In the UK, as in many other countries, it is illegal for an individual to drive a vehicle whilst impaired by drugs. In March 2015 a change in the drug driving law was brought in to make it easier for police to stop and prosecute drug drivers.
However, testing for drug driving is not as simple and straightforward as it is for drink driving. For many years now, police have relied upon a breath test to find out if a driver is over the limit. These devices are portable and very accurate and mean that policing the roads for drink drivers is relatively straightforward.
However, when it comes to drugs, a simple breath test is not readily available to police. This means that they must rely on other methods to test for drug usage, normally a saliva or blood test. This makes on the spot testing for drug driving very difficult to implement.
UK Drug Driving Laws
The new UK drug driving law is designed to offer a zero tolerance policy against a total of 16 drugs. 8 of these drugs are commonly used illegal drugs of abuse such as cannabis, cocaine and ecstasy. The remaining 8 drugs are prescription medications that are also used by some for recreational purposes.
Roadside drug tests can detect cannabis or cocaine in a driver’s saliva. However for other banned substances, a laboratory test is required.
In May 2015, just two months after the introduction of the new laws, the Daily Mail reported that six out of ten motorists were failing the new roadside tests. The most commonly detected drug was cannabis, closely followed by cocaine.
A Breath Test for Drugs
A device that can test for drugs using breath is still a long way away from being a reality. In an ideal world, police would be able to test for all 16 banned drugs with a simple drug breath test device that would give instant results, immediately indicating whether a driver was under the influence of drugs. However, the technology for such a device is not currently available.
What about a Cannabis Breath Test?
Even testing for the most commonly abused drug, cannabis is not yet a widely usable reality. Many have tried to develop a cannabis drug breath test but none of the competing systems have yet to take off in any big way.
Difficulties in Testing for Cannabis
All cannabis drug screens are designed to detect THC, the active component in the drug. Even though cannabis use can show up in saliva for up to 24 hours after use, it can be picked up in blood and urine samples for anywhere up to a month.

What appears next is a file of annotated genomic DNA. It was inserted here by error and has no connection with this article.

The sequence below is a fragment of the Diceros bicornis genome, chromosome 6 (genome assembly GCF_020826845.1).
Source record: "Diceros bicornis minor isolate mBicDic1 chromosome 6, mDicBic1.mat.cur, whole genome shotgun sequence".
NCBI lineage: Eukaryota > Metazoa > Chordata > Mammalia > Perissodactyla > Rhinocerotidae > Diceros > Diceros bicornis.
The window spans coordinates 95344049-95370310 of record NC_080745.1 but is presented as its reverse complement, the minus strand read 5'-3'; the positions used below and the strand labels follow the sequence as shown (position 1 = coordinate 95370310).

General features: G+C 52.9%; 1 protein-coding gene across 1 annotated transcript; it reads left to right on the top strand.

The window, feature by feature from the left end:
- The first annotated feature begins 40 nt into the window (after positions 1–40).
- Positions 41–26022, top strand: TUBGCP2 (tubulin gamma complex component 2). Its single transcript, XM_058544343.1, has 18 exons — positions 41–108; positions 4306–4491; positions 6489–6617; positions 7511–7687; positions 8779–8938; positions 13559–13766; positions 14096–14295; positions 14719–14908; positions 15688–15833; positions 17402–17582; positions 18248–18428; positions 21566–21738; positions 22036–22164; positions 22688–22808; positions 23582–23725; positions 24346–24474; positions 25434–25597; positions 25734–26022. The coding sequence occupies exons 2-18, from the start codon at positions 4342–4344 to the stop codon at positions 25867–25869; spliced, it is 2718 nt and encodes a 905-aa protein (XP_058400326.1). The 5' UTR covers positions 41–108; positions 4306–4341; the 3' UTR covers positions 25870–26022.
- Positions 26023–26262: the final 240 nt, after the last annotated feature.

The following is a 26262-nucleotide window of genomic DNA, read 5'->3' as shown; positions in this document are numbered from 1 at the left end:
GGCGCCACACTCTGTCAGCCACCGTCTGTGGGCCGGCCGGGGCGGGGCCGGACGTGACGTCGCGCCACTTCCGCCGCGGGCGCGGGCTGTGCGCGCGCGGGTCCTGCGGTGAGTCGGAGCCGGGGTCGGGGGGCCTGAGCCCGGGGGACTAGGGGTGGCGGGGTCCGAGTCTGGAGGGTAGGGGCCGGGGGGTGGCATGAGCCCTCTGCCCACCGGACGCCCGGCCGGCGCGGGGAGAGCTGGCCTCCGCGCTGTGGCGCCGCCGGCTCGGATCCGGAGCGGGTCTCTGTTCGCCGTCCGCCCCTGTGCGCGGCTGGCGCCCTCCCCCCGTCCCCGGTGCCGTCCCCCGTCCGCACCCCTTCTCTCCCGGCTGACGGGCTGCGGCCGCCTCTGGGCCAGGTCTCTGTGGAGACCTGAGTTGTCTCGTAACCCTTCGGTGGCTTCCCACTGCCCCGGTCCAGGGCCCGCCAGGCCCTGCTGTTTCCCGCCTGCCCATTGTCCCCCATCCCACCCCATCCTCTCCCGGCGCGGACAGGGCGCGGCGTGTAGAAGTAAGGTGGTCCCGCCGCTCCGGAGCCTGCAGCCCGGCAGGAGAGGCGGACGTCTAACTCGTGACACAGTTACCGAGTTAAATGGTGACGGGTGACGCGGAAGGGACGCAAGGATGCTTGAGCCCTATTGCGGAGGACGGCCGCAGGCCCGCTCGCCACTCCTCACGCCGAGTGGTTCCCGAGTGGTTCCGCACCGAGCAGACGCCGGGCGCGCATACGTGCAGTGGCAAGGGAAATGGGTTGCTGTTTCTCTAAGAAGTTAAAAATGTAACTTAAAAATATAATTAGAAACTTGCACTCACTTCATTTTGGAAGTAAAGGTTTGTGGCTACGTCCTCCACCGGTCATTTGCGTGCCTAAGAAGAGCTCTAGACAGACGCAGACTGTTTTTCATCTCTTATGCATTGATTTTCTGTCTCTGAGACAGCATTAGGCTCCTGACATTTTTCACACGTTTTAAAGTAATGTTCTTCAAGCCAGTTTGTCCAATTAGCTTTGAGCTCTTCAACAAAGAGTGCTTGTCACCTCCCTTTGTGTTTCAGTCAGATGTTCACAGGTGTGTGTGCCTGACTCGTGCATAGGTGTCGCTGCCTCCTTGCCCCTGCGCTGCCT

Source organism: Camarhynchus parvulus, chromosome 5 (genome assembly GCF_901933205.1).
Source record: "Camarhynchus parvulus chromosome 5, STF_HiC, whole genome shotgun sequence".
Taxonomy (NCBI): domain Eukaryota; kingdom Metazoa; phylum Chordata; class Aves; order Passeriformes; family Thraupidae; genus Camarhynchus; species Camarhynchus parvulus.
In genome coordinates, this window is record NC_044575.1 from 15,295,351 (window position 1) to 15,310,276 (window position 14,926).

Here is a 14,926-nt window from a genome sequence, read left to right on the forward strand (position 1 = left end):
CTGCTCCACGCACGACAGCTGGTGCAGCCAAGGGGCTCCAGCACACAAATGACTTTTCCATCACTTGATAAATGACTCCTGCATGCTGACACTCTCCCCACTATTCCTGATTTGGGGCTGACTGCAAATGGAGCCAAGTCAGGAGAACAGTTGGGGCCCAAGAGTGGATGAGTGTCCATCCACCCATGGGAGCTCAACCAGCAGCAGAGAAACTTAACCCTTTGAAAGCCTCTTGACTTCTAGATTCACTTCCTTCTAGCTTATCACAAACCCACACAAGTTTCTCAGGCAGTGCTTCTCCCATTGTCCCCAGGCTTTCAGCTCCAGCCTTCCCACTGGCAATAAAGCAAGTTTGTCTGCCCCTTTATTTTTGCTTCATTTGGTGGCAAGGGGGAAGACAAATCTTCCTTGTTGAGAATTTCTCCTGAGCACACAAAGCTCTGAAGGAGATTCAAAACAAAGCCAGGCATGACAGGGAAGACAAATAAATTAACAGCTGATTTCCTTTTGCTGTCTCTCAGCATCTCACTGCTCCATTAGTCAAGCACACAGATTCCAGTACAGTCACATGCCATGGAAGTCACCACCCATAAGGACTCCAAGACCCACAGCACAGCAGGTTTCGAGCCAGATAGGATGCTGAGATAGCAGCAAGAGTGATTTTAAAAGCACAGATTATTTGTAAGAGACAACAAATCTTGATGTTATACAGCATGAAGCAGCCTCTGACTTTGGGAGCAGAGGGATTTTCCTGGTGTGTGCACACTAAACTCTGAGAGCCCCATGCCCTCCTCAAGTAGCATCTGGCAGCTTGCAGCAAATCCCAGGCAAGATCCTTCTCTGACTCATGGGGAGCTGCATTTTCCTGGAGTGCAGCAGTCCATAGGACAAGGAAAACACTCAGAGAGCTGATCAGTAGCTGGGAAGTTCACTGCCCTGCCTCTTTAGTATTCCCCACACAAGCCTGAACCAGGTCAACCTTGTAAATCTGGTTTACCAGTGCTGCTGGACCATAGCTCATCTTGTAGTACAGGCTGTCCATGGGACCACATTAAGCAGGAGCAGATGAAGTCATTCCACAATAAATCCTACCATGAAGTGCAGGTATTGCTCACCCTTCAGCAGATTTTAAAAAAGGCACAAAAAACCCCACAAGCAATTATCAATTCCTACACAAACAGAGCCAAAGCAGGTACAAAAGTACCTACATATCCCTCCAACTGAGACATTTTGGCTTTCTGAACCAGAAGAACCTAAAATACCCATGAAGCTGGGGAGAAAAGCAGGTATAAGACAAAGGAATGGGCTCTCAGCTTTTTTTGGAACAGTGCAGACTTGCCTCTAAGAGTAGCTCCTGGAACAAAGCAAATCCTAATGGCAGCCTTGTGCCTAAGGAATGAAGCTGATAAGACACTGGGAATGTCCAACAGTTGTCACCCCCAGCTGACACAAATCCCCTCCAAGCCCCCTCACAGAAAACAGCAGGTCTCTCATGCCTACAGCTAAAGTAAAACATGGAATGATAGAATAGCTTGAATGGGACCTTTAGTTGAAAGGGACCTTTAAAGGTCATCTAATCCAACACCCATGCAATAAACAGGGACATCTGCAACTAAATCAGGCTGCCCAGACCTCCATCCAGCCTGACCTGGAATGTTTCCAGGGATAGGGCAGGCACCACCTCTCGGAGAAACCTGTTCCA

Existing methods like blood and urine samples therefore make it hard to prove if a driver is actually impaired at the time that they jump into the driver’s seat of a car. Only saliva can do this.
A breath test for cannabis would be a more step forward in preventing drug driving and a few companies are working on finding a way of doing this.
Breath Tests for Cannabis
Here are some of the forerunners in the hunt for a cannabis breath test:
Canadian company Cannabix is developing portable drug breathalyzers designed to test exclusively for recent use of Cannabis. This could prove to be of great value to law enforcement officers charged with keeping impaired drivers off of our roads.
The Cannabix system is not on the market yet but when it is, its manufacturers say that it will be able to detect THC use within a two-hour period and offer instant positive or negative results.
Not strictly a cannabis breath test, but an interesting development nonetheless, the Cannibuster is a smartphone device designed to test levels of THC in minutes using saliva.
Designed by a Swedish company, this system detects metabolites in a breath sample using a polymetric filter. It then screens for THC in the laboratory using mass spectrometry.
In tests carried out by the National Institute on Drug Abuse (NIDA), the SensAbues device was used to test the breath of 24 cannabis users (13 frequent smokers and 11 occasional cannabis users) after they have smoked just one cannabis cigarette.
All but one of the occasional smokers recorded a positive result when test using the Swedish device. Over time, the positive results declined. After 1.4 hours 77% were positive. After 2.4 hours, 54% and finally zero after three hours.
It tested the breath of 13 frequent users and 11 occasional users who had each smoked a single marijuana cigarette. The system returned positive results in all but one of the occasional users, with overall positive tests declining with the passing of time: 77 percent of breath samples taken at 1.4 hours tested positive, 54 percent at 2.4 hours and zero at three hours.
Saliva Drug Test for Cannabis – Still the Best Option
Until such time as a commercially available breath test for cannabis is an option, police will need to rely on existing technologies to try and catch drug drivers. A saliva drug test for cannabis is still the most reliable and least invasive way for authorities to check if a driver is under the influence of illegal drugs.
If you would like more information on drug testing, for personal or business monitoring, please contact Zoom Testing and we will try and offer as much reliable advice as possible.
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